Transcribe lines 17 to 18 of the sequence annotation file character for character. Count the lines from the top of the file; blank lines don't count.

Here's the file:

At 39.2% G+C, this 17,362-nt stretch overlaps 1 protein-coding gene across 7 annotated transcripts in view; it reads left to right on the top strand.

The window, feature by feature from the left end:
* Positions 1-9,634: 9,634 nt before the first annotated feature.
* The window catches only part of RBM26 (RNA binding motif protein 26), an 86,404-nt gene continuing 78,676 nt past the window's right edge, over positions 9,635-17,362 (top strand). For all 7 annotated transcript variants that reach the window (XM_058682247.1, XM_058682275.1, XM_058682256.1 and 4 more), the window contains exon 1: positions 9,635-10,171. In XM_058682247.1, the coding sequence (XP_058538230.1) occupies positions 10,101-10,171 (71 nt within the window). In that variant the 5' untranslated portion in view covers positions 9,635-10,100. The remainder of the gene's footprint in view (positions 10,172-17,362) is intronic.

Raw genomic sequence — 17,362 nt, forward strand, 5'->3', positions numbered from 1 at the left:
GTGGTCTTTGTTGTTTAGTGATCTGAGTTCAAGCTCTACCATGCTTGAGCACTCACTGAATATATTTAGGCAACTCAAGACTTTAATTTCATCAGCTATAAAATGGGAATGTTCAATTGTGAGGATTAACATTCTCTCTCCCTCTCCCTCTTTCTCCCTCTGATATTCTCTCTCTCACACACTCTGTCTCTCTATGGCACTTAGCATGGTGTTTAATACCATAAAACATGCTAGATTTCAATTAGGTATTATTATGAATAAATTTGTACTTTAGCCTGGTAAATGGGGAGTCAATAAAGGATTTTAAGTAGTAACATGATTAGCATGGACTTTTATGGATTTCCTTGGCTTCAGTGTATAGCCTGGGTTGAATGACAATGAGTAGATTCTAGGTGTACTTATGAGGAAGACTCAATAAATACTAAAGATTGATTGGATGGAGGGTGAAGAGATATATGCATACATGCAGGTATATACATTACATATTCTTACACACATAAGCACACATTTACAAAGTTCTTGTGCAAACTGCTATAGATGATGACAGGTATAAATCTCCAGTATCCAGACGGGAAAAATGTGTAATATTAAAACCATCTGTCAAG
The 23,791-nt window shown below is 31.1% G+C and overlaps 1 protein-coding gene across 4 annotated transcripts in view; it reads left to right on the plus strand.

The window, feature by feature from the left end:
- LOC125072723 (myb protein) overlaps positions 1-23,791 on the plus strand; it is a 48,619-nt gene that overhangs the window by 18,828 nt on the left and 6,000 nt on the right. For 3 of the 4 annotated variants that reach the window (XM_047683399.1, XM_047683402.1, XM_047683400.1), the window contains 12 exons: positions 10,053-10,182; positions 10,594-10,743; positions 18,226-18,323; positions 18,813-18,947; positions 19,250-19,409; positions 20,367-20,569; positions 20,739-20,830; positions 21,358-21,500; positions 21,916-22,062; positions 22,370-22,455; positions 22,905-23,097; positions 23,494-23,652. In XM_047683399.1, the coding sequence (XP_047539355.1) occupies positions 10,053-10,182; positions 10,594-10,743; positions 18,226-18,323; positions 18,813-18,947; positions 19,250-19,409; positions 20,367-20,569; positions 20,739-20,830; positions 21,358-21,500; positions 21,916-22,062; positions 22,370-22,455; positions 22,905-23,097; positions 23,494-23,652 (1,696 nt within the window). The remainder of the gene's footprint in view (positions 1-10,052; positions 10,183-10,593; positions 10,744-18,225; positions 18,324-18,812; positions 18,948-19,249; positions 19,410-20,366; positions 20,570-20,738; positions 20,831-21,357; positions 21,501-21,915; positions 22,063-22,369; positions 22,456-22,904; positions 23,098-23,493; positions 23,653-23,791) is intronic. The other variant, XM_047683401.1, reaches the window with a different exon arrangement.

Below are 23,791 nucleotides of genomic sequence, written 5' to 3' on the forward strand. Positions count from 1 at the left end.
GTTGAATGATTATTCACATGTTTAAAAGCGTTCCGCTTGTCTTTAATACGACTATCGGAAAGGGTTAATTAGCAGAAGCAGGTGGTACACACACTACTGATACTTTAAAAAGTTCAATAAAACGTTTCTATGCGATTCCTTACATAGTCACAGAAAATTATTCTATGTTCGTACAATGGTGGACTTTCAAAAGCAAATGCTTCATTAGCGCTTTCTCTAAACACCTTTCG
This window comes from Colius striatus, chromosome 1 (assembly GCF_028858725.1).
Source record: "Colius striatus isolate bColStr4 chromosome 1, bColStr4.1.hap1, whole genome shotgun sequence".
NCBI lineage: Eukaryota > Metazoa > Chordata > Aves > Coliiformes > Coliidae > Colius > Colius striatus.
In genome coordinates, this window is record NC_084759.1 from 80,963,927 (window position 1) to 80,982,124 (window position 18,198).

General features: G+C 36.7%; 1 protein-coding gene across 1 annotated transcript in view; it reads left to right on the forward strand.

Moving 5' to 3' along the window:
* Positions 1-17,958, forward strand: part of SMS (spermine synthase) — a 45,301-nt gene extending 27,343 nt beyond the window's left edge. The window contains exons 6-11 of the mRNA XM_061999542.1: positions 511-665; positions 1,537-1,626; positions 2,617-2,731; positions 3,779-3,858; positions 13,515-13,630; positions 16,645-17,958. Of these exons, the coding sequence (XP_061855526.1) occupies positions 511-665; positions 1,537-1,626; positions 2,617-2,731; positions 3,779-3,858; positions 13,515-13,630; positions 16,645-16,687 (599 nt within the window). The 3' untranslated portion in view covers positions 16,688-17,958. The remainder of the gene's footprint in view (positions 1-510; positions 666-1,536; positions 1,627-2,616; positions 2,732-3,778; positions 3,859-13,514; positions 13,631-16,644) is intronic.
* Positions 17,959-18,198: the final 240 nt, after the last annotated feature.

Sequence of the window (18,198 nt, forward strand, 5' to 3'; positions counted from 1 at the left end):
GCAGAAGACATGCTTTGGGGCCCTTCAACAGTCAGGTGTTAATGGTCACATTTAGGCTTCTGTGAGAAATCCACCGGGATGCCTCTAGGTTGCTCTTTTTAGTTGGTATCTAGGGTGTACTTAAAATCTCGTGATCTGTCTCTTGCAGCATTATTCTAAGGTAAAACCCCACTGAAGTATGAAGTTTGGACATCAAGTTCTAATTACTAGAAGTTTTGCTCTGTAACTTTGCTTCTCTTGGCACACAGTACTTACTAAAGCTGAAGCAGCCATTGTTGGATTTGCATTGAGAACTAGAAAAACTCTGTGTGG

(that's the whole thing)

Moving 5' to 3' along the window:
* Positions 1-17,958, forward strand: part of SMS (spermine synthase) — a 45,301-nt gene extending 27,343 nt beyond the window's left edge. The window contains exons 6-11 of the mRNA XM_061999542.1: positions 511-665; positions 1,537-1,626; positions 2,617-2,731; positions 3,779-3,858; positions 13,515-13,630; positions 16,645-17,958. Of these exons, the coding sequence (XP_061855526.1) occupies positions 511-665; positions 1,537-1,626; positions 2,617-2,731; positions 3,779-3,858; positions 13,515-13,630; positions 16,645-16,687 (599 nt within the window). The 3' untranslated portion in view covers positions 16,688-17,958. The remainder of the gene's footprint in view (positions 1-510; positions 666-1,536; positions 1,627-2,616; positions 2,732-3,778; positions 3,859-13,514; positions 13,631-16,644) is intronic.